Admissions officers, or officials, really, they do not try to peer into applicants’ souls through things like personal essays and interviews. Some universities in the U.K. are closer to the American model, but it’s fair to generalize by saying that the American holistic model is mostly a model unto itself. That’s the universe of selective colleges in the U.S., meaning it has a competitive process for a spot where demand for those spots exceeds the spots available. And there are things taken into consideration other than, say, just hard numbers or hard credentials.
We do have credentials-based admissions in the U.S. It tends to be the non-selective colleges and community colleges, where if you have a certain minimum GPA, for example, from high school, you’re deemed admissible, so I don’t want to suggest that doesn’t exist here. It does. We’re focusing on a very small universe of highly selective colleges like Harvard. But I want to acknowledge that that’s not most students in the United States, and it’s not most colleges in the United States that have quite the system.
I’ll start out by saying that Harvard turns away a lot of applicants with perfect GPAs, a lot of applicants with perfect test scores. When your acceptance rate is five percent or even less, a lot of hearts get broken, and the decision to deny is not necessarily for pernicious reasons. One of the hardest things about being an admissions officer is having to turn away people that you adore.
But to circle back to holistic, what that means at schools like Harvard and its peers is that admissions officers are doing what they call a whole-person review of the candidate. They explicitly are not looking just at hard numbers, like grades and test scores, and applicants are expected – it’s a lot to expect. They’re expected to present a cohesive personal narrative and a story about themselves throughout all the application components.
So there’s a human element to the applications themselves, and they get reviewed by human beings in some subjective ways. We could have bots making admissions decisions based on weighted algorithms. That would be much cheaper and faster, but that is not how admissions gets done currently at the highly selective colleges. So not only are they evaluating a lot of squishy factors, but on top of that, they’re also comparing apples to oranges, since people are coming from such different backgrounds, different levels of opportunity, and different levels of access and privilege. They know this.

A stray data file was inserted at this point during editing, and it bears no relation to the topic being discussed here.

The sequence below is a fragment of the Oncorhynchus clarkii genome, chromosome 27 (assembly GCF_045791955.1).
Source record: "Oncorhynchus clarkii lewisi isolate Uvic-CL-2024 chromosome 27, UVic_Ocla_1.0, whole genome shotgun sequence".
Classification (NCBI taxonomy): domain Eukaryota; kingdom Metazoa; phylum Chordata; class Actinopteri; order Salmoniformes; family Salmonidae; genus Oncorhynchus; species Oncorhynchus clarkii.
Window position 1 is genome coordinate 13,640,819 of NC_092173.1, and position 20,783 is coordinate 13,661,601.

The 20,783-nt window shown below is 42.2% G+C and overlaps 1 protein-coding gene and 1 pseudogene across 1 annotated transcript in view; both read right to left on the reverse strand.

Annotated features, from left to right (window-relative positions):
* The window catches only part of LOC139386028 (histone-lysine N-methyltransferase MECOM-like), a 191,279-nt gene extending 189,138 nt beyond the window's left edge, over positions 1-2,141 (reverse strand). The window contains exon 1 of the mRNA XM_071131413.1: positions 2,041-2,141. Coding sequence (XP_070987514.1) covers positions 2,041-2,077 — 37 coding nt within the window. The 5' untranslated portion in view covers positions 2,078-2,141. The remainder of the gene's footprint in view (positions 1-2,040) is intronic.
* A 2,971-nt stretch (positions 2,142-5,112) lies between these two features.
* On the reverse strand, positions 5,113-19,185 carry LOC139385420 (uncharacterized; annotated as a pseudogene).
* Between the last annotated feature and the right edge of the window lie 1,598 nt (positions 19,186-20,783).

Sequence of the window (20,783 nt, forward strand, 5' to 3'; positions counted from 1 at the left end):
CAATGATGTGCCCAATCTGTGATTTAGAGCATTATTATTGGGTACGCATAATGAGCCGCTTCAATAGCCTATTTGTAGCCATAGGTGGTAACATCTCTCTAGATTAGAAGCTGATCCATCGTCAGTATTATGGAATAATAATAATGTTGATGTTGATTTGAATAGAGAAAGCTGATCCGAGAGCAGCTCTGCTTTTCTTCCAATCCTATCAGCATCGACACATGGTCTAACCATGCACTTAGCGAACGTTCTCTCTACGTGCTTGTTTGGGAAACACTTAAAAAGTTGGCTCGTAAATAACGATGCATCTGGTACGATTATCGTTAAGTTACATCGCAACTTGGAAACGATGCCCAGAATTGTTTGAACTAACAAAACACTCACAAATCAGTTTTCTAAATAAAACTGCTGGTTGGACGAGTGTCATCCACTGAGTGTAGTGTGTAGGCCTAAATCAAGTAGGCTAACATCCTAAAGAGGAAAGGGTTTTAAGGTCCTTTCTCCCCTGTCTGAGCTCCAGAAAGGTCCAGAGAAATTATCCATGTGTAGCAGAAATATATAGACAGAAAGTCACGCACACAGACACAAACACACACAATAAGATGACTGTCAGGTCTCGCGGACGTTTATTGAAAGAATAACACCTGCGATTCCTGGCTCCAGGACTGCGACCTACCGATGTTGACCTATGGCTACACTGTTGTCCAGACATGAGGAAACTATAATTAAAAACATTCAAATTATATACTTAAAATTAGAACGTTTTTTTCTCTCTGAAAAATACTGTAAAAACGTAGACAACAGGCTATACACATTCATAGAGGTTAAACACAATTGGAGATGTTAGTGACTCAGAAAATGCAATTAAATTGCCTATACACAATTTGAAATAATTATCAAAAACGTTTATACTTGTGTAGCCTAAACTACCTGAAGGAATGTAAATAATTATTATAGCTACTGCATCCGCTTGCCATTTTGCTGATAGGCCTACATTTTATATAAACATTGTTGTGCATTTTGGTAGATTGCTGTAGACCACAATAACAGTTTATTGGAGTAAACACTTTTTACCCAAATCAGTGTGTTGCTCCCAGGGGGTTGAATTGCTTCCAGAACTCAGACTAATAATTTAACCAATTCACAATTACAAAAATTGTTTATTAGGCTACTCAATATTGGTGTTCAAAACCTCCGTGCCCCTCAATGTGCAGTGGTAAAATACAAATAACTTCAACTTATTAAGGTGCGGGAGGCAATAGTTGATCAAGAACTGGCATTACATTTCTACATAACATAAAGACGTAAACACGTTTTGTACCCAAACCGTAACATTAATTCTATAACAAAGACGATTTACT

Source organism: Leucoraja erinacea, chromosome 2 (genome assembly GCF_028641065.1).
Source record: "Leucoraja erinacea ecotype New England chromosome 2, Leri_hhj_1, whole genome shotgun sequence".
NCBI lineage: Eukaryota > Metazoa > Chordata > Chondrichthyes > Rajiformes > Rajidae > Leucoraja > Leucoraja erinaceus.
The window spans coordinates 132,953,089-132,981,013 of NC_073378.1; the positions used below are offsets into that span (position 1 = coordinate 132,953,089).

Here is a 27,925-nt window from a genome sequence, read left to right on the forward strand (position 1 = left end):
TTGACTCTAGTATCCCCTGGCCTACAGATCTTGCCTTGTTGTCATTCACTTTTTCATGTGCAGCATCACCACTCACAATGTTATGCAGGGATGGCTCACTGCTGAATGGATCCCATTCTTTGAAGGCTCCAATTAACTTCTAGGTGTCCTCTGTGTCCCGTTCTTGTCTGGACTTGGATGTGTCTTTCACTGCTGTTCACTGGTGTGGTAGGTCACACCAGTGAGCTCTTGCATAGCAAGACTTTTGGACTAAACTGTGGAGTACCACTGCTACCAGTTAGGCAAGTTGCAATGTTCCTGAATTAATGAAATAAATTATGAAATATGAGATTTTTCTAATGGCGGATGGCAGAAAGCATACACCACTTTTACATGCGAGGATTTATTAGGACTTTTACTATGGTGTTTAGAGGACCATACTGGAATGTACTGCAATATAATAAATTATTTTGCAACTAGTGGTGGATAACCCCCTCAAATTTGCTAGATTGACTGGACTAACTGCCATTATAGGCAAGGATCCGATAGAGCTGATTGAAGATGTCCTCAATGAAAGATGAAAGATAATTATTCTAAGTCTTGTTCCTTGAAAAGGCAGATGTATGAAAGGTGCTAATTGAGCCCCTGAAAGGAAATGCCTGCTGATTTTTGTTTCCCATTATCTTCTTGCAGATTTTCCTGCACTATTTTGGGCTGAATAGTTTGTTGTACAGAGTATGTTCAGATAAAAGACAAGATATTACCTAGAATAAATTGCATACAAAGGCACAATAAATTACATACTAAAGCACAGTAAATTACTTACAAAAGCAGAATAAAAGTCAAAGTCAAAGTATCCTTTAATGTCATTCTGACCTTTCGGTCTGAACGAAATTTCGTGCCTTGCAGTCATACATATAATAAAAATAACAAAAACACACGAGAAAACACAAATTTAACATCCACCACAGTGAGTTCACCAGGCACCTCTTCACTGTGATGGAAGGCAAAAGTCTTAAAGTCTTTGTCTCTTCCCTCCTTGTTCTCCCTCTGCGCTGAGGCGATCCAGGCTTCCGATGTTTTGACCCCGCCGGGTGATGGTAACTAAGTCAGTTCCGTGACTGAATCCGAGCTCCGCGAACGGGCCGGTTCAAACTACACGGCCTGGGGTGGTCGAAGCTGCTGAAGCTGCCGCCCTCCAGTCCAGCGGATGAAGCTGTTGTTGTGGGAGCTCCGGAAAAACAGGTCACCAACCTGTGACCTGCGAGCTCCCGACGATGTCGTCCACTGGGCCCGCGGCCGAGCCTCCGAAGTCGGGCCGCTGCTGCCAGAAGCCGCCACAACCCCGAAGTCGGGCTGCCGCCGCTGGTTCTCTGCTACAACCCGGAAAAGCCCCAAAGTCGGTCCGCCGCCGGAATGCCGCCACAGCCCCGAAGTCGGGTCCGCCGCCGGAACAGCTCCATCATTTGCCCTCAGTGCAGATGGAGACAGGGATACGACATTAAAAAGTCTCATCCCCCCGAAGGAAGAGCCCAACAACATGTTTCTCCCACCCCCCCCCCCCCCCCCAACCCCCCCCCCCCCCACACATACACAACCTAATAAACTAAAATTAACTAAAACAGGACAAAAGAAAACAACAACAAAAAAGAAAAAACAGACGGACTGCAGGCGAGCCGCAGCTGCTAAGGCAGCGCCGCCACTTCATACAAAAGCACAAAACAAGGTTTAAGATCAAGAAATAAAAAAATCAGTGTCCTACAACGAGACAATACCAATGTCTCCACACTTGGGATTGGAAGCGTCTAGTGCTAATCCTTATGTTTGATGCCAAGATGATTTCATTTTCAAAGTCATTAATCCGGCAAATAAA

Those human elements, just to give people a sense of the different kinds of things that they take into consideration, include things like what kind of high school you attended and what kind of opportunities you had there; the rigor of your high school courses and what kinds of courses were available to you; information about your family, personal essays, a councilor recommendation, teacher recommendations, sometimes alumni interviews, demographic information like race, first generation status, veteran status, etc.; activities, sports, work experience, life experience, family obligations, and what admissions officers call noncognitive factors; things like leadership, grit, kindness, success in the context of personal or family hardship, and character, and more. That’s just some examples.
So they have a lot of information about you when they are reading your applications. At Harvard, in particular—and we know this from the discovery process from the lawsuit—they give scores to applicants based on five buckets that they mush all of these into; academic, of course, makes sense, extracurricular. Third is athletic. And what we also know from the discovery process is how much of a bump and a boost recruited athletes get. That’s incontrovertible at this point.